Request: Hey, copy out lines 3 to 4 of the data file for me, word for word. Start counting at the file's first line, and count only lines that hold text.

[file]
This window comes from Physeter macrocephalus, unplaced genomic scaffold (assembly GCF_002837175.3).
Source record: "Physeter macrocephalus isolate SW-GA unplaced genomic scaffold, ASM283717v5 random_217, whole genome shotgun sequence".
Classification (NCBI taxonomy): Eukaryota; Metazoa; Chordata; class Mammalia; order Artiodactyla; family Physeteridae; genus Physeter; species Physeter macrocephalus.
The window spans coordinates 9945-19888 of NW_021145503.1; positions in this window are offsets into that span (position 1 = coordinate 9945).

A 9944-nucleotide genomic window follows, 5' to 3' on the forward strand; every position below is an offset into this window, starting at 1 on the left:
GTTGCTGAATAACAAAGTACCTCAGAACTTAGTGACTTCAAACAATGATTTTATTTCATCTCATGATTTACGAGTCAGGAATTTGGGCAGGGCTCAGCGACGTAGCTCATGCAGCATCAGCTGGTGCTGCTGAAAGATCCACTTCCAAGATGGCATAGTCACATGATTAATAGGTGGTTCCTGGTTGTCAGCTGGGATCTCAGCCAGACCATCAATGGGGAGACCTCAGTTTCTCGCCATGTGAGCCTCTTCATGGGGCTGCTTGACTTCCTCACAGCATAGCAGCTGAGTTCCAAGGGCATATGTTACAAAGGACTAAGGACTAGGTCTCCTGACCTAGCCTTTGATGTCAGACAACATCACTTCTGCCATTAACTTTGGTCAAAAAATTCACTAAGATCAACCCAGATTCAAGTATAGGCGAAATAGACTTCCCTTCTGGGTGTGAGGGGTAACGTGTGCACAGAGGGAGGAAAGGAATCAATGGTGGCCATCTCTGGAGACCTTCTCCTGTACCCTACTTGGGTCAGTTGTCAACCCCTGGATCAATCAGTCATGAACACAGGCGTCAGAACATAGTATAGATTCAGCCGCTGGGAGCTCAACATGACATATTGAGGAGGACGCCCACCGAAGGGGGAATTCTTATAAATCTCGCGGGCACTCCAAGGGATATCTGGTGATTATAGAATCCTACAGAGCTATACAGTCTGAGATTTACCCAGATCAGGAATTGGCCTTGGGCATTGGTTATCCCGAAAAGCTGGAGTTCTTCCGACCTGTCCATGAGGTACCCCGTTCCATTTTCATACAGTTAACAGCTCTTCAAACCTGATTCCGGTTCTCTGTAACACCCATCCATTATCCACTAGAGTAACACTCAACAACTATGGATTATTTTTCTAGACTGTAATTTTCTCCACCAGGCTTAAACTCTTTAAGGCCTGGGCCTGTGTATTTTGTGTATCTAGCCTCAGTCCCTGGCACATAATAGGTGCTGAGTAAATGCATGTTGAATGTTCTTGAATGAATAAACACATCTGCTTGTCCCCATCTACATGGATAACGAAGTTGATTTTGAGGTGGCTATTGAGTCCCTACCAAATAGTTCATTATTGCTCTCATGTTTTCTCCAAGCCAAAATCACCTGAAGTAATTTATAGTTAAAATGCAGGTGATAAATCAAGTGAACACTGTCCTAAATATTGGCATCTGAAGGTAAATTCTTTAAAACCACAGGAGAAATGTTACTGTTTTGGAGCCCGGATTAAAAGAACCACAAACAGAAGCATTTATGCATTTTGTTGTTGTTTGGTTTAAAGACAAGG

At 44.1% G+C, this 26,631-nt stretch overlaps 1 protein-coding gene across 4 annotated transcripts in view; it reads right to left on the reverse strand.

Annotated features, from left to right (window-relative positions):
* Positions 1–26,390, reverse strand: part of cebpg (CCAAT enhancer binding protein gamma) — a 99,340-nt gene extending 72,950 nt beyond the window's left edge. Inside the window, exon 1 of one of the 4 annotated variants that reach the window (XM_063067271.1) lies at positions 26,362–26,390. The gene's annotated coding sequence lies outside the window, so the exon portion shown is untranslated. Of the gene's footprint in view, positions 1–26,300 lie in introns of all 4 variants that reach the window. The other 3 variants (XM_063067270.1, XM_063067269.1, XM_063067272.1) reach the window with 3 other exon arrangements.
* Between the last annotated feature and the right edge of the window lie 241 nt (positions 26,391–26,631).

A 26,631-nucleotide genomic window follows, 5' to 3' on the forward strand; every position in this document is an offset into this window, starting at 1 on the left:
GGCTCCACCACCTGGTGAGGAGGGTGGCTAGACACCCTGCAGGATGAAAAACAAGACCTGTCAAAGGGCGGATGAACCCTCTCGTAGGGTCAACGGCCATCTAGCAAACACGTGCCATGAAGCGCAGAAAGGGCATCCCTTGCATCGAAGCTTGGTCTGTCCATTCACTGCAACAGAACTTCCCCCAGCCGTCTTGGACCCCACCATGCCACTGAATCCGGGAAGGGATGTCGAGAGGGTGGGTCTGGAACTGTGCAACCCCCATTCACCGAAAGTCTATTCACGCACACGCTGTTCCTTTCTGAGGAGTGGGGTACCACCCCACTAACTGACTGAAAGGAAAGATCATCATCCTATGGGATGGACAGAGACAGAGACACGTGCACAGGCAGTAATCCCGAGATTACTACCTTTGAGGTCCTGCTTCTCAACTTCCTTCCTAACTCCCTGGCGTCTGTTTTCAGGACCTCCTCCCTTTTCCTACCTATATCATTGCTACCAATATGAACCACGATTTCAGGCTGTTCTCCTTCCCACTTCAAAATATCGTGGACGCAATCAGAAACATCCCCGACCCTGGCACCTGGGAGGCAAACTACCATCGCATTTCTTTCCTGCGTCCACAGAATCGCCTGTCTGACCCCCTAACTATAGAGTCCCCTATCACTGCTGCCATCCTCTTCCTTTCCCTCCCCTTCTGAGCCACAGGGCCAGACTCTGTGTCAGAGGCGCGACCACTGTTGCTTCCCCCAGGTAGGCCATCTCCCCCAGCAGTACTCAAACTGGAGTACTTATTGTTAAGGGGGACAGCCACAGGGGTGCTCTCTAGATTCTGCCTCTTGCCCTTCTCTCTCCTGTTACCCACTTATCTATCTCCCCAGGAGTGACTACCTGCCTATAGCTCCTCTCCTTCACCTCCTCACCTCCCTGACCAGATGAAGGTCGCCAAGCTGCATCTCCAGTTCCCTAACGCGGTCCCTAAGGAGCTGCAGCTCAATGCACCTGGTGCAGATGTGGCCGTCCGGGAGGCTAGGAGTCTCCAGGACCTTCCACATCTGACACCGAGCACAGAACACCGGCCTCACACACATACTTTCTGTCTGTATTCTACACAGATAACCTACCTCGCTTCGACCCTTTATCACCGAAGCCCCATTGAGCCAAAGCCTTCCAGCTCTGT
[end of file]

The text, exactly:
Classification (NCBI taxonomy): Eukaryota; Metazoa; Chordata; class Mammalia; order Artiodactyla; family Physeteridae; genus Physeter; species Physeter macrocephalus.
The window spans coordinates 9945-19888 of NW_021145503.1; positions in this window are offsets into that span (position 1 = coordinate 9945).